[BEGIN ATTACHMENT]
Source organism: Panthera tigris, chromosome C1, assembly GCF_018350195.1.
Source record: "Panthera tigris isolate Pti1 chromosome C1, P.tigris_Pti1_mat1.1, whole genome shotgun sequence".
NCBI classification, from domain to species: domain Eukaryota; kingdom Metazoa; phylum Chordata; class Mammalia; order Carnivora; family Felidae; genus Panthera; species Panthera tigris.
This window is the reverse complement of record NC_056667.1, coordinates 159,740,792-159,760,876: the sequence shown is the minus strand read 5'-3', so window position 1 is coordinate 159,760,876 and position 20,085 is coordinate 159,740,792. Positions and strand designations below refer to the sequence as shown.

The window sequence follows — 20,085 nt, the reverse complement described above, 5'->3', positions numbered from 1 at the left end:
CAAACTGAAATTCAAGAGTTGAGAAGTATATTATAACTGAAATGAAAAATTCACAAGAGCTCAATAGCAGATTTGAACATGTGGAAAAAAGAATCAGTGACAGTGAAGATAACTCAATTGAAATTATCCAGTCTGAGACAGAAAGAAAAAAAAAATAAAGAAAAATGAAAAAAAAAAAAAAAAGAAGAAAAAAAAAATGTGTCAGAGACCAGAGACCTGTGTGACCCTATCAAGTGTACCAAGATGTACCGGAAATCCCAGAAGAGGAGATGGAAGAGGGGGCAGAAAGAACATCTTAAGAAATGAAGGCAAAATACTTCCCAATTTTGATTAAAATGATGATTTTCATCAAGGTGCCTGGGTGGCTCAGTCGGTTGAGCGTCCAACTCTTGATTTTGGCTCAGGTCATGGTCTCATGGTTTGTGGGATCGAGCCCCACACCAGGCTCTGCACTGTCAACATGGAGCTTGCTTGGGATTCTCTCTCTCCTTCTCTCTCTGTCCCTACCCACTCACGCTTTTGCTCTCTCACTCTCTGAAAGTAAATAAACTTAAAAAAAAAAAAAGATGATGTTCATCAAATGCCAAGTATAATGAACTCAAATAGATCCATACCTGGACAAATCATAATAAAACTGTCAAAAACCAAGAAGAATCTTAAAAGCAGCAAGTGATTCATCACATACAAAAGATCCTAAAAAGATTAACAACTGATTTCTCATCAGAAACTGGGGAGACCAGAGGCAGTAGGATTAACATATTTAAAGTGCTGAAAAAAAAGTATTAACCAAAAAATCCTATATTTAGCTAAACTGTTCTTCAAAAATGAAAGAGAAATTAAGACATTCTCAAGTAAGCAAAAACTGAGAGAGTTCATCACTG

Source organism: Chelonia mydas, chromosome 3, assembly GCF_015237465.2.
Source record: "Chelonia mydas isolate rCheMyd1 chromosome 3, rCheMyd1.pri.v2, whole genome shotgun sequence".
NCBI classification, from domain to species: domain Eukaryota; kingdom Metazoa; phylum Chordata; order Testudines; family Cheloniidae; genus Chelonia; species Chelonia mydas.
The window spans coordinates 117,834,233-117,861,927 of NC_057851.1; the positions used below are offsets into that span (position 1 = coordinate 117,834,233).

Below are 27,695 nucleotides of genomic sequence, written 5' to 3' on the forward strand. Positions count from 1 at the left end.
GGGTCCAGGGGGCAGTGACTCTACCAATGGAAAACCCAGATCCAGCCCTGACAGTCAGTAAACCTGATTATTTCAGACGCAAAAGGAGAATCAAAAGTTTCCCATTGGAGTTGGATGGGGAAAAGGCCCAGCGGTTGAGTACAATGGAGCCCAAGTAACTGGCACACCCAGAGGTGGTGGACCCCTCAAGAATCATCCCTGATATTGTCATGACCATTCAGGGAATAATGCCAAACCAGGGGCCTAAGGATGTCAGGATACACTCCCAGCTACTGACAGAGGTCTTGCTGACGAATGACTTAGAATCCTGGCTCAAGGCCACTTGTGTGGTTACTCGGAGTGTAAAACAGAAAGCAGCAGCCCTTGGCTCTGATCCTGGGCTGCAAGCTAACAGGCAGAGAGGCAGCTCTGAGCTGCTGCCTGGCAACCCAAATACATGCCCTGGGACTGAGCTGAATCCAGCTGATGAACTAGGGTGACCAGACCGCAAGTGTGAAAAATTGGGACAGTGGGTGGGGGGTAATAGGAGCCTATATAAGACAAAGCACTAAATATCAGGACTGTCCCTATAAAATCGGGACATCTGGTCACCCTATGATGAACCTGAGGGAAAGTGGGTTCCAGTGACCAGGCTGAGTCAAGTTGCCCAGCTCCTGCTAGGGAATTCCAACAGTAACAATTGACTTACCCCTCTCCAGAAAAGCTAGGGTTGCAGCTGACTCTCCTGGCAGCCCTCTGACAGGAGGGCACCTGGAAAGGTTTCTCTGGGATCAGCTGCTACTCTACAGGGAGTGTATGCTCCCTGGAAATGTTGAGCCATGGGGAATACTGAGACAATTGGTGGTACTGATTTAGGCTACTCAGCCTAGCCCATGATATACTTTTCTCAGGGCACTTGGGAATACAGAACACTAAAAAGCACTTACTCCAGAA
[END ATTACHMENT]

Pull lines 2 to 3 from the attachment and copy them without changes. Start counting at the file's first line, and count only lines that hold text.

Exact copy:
Source record: "Panthera tigris isolate Pti1 chromosome C1, P.tigris_Pti1_mat1.1, whole genome shotgun sequence".
NCBI classification, from domain to species: domain Eukaryota; kingdom Metazoa; phylum Chordata; class Mammalia; order Carnivora; family Felidae; genus Panthera; species Panthera tigris.